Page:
Almost every book, article, blog, video and speech on innovation starts with the premise that the key to innovation is to “solve a problem” or “identify an unmet need” or “do a gap analysis” or “invent a painkiller for a significant pain” or, one of my favorites, “address a hair-on-fire problem.”
This mindset for innovating seems to make sense. After all, why would anyone buy a product that doesn’t solve a problem, or alleviate a pain? In hindsight, it seems to be true that most successful innovations “solve a problem.” Microsoft developed a programming language for the microcomputer, and then they developed an operating system and applications, etc. You could say they were successful because they solved a problem. But that is not exactly accurate. Everything Microsoft developed existed without Microsoft. The world had already developed Basic and an OS for microcomputers, as well as productivity applications. If Microsoft never existed, the world would pretty much be the same. The Forbes list would just be a little different.
Same with Oracle, Apple, Google, Netflix, Facebook, Amazon. Pretty much every problem they solved was already solved by someone else when they came to market. Without those companies, we would still have relational databases, smartphones, search engines, streaming video, social networks, and e-commerce.
First Mover disadvantage. The common misperception in the world of innovation is that it is the “First Mover” who has the advantage. The first mover is the one who sees the problem first and solves it first. But in the history of high technology companies, it is almost never the first mover who wins. Experience indicates that the first mover has a substantial disadvantage. This makes sense. The first mover is usually building on a trend that has only just emerged, and so the infrastructure and user behavior are not well enough developed to enable the first mover to take off. Online shopping, which became known as e-commerce, was introduced long before Jeff Bezos thought up Amazon. But the Internet had to achieve some level of critical mass and ease of use before a company like Amazon could take off. It seemed that AOL and Yahoo had solved the problem of finding things on the Internet, but then along came Google. And of course there were perfectly good word processors and spreadsheets before Word and Excel.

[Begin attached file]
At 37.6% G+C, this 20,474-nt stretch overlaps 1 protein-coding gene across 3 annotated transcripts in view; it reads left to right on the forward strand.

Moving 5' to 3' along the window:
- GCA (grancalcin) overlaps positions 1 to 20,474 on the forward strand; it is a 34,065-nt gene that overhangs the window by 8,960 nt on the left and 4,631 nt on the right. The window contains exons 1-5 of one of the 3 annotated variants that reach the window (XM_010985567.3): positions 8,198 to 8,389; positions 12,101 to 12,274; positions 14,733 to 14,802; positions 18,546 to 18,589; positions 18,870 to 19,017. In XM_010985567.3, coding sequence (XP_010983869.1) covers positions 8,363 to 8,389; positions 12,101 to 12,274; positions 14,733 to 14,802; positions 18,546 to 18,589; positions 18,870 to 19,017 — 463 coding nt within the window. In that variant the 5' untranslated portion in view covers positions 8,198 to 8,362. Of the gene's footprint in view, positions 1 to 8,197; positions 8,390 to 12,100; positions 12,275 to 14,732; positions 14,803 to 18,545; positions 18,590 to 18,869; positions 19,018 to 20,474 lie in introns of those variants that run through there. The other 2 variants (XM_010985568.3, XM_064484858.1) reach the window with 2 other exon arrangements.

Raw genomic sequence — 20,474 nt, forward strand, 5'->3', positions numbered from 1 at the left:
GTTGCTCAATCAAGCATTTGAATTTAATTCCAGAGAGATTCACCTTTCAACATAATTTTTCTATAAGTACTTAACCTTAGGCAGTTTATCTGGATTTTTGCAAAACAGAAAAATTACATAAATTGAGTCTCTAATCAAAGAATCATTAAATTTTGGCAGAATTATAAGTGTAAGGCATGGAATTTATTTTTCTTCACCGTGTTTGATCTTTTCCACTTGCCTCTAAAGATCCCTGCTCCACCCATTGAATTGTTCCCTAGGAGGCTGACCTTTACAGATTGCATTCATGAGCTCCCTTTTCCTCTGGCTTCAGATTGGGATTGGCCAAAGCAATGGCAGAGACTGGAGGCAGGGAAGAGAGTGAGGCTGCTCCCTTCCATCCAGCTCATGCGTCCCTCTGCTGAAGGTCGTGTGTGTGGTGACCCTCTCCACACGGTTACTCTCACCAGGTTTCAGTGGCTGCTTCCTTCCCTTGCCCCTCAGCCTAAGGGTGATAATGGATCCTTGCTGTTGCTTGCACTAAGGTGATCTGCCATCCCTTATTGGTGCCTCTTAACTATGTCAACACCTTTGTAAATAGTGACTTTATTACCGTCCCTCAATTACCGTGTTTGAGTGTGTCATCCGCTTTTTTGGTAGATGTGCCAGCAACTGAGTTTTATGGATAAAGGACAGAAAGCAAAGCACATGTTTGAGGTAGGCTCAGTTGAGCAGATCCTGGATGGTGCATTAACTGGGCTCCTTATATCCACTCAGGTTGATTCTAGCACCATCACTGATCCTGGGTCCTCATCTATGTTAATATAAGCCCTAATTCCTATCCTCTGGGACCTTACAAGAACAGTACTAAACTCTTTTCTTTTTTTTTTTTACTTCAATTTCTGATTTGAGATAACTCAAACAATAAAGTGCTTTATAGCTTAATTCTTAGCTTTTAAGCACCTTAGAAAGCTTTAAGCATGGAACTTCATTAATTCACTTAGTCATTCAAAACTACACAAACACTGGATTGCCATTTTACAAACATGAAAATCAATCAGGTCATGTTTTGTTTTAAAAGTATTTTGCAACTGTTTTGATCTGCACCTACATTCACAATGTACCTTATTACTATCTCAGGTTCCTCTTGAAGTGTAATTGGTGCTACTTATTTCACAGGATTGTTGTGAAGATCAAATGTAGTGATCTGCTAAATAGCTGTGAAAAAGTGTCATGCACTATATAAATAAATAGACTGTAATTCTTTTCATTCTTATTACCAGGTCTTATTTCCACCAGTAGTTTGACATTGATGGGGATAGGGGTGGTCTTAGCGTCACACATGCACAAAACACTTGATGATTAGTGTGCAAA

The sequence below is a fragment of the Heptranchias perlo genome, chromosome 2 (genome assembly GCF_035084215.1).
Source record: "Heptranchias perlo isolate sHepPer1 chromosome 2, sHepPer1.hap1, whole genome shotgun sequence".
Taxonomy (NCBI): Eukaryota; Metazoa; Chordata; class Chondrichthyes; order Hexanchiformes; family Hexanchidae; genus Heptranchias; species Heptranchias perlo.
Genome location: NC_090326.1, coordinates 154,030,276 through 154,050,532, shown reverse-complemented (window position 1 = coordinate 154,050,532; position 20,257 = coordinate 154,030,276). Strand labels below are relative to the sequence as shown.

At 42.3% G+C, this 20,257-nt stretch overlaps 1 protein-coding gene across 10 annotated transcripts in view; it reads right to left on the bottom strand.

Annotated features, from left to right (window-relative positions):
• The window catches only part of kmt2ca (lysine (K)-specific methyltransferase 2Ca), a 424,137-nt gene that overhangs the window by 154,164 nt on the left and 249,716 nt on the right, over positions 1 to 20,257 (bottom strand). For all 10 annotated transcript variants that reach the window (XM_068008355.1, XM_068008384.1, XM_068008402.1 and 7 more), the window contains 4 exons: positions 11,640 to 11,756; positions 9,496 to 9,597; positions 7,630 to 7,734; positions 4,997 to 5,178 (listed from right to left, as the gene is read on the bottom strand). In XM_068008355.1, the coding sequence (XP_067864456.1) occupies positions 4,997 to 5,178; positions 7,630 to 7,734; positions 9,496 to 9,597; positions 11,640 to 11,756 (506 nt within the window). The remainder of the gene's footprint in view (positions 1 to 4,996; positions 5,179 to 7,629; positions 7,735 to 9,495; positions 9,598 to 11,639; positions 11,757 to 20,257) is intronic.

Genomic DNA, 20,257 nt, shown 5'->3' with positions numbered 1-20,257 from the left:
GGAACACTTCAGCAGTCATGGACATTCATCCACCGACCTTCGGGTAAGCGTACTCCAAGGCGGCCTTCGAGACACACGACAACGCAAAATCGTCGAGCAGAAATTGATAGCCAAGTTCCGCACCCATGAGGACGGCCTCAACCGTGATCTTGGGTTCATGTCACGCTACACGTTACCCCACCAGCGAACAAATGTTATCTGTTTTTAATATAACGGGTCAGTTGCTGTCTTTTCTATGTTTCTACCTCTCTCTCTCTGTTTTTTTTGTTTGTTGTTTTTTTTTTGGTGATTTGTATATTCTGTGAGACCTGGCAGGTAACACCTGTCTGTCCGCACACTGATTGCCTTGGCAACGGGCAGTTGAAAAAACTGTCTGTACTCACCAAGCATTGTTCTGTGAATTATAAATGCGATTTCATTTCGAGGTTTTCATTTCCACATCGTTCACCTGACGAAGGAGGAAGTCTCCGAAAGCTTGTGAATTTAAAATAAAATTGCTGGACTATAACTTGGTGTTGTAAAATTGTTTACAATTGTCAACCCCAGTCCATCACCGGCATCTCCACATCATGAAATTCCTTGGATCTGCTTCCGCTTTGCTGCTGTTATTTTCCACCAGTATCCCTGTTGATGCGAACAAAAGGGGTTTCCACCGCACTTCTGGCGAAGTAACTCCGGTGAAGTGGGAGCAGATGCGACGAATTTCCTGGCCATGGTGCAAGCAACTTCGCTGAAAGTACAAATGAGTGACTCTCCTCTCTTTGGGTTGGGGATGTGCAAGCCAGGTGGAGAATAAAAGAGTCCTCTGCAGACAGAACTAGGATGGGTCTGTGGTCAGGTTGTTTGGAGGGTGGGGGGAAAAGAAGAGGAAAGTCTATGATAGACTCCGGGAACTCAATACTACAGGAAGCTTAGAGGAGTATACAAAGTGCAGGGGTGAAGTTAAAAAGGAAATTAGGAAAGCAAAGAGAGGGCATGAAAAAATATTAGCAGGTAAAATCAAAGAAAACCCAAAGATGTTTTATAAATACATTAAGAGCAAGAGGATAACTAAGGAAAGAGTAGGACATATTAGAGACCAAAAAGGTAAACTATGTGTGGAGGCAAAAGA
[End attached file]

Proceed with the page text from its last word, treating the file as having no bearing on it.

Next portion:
Contrary to popular belief, Mark Zuckerberg did not invent the social network. And Steve Jobs did not invent the smartphone. Apple did not invent the tablet computer, and Elon Musk did not invent the electric car. None of them gathered a team in a room and brainstormed “problems that need to be solved” or “unmet needs that we can fulfill.” None of them brought in consultants to do a Gap Analysis.
The key to big Innovation is finding big Opportunities, not solving big Problems. If you deconstruct the path to innovation that most successful high tech companies have taken, you see that the big leap was not analysis — figuring out what was wrong that needed to be fixed. Rather, the big leap was synthesis — seeing how all of the other innovations in the market created an opportunity to create a new wave of innovation. Larry Ellison saw how the emergence of the new technology of relational databases could enable enterprises to manage their data more efficiently. Steve Jobs saw how years of evolution of smartphone technology could be repackaged by using high-resolution touch screens instead of physical buttons. And Reid Hastings saw how the improving bandwidth of the Internet would eventually enable him to distribute movies online. (It took a little longer than he thought, and Netflix had to use DVDs for several years before they could launch the original vision.)